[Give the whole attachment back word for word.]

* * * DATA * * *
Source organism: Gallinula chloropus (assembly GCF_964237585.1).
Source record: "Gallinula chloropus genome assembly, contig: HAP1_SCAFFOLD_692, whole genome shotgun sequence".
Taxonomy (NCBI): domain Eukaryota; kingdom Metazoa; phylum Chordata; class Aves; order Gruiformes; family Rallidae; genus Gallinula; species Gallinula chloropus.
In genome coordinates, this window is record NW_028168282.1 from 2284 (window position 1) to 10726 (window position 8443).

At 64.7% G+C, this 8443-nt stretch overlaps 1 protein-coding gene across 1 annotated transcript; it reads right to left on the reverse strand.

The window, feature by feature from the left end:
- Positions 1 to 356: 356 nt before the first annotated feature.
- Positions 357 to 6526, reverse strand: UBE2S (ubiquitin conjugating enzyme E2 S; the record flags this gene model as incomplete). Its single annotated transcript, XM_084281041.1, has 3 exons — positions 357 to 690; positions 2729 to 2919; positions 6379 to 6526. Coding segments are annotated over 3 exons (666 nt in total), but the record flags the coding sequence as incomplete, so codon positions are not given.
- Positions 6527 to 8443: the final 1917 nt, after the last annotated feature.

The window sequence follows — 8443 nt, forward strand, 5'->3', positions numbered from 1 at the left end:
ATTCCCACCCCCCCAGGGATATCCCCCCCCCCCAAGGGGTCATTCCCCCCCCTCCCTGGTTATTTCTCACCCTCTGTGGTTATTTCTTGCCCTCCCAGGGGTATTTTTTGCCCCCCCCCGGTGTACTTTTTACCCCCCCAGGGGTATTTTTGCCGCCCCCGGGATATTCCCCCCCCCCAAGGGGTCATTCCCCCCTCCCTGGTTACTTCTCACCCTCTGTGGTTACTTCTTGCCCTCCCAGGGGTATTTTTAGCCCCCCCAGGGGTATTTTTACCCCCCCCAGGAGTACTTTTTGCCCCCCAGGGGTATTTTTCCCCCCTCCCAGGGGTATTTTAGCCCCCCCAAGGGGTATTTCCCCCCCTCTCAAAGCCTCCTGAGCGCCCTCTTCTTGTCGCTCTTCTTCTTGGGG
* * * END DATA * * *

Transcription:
Source organism: Gallinula chloropus (assembly GCF_964237585.1).
Source record: "Gallinula chloropus genome assembly, contig: HAP1_SCAFFOLD_692, whole genome shotgun sequence".
Taxonomy (NCBI): domain Eukaryota; kingdom Metazoa; phylum Chordata; class Aves; order Gruiformes; family Rallidae; genus Gallinula; species Gallinula chloropus.
In genome coordinates, this window is record NW_028168282.1 from 2284 (window position 1) to 10726 (window position 8443).

At 64.7% G+C, this 8443-nt stretch overlaps 1 protein-coding gene across 1 annotated transcript; it reads right to left on the reverse strand.

The window, feature by feature from the left end:
- Positions 1 to 356: 356 nt before the first annotated feature.
- Positions 357 to 6526, reverse strand: UBE2S (ubiquitin conjugating enzyme E2 S; the record flags this gene model as incomplete). Its single annotated transcript, XM_084281041.1, has 3 exons — positions 357 to 690; positions 2729 to 2919; positions 6379 to 6526. Coding segments are annotated over 3 exons (666 nt in total), but the record flags the coding sequence as incomplete, so codon positions are not given.
- Positions 6527 to 8443: the final 1917 nt, after the last annotated feature.

The window sequence follows — 8443 nt, forward strand, 5'->3', positions numbered from 1 at the left end:
ATTCCCACCCCCCCAGGGATATCCCCCCCCCCCAAGGGGTCATTCCCCCCCCTCCCTGGTTATTTCTCACCCTCTGTGGTTATTTCTTGCCCTCCCAGGGGTATTTTTTGCCCCCCCCCGGTGTACTTTTTACCCCCCCAGGGGTATTTTTGCCGCCCCCGGGATATTCCCCCCCCCCAAGGGGTCATTCCCCCCTCCCTGGTTACTTCTCACCCTCTGTGGTTACTTCTTGCCCTCCCAGGGGTATTTTTAGCCCCCCCAGGGGTATTTTTACCCCCCCCAGGAGTACTTTTTGCCCCCCAGGGGTATTTTTCCCCCCTCCCAGGGGTATTTTAGCCCCCCCAAGGGGTATTTCCCCCCCTCTCAAAGCCTCCTGAGCGCCCTCTTCTTGTCGCTCTTCTTCTTGGGG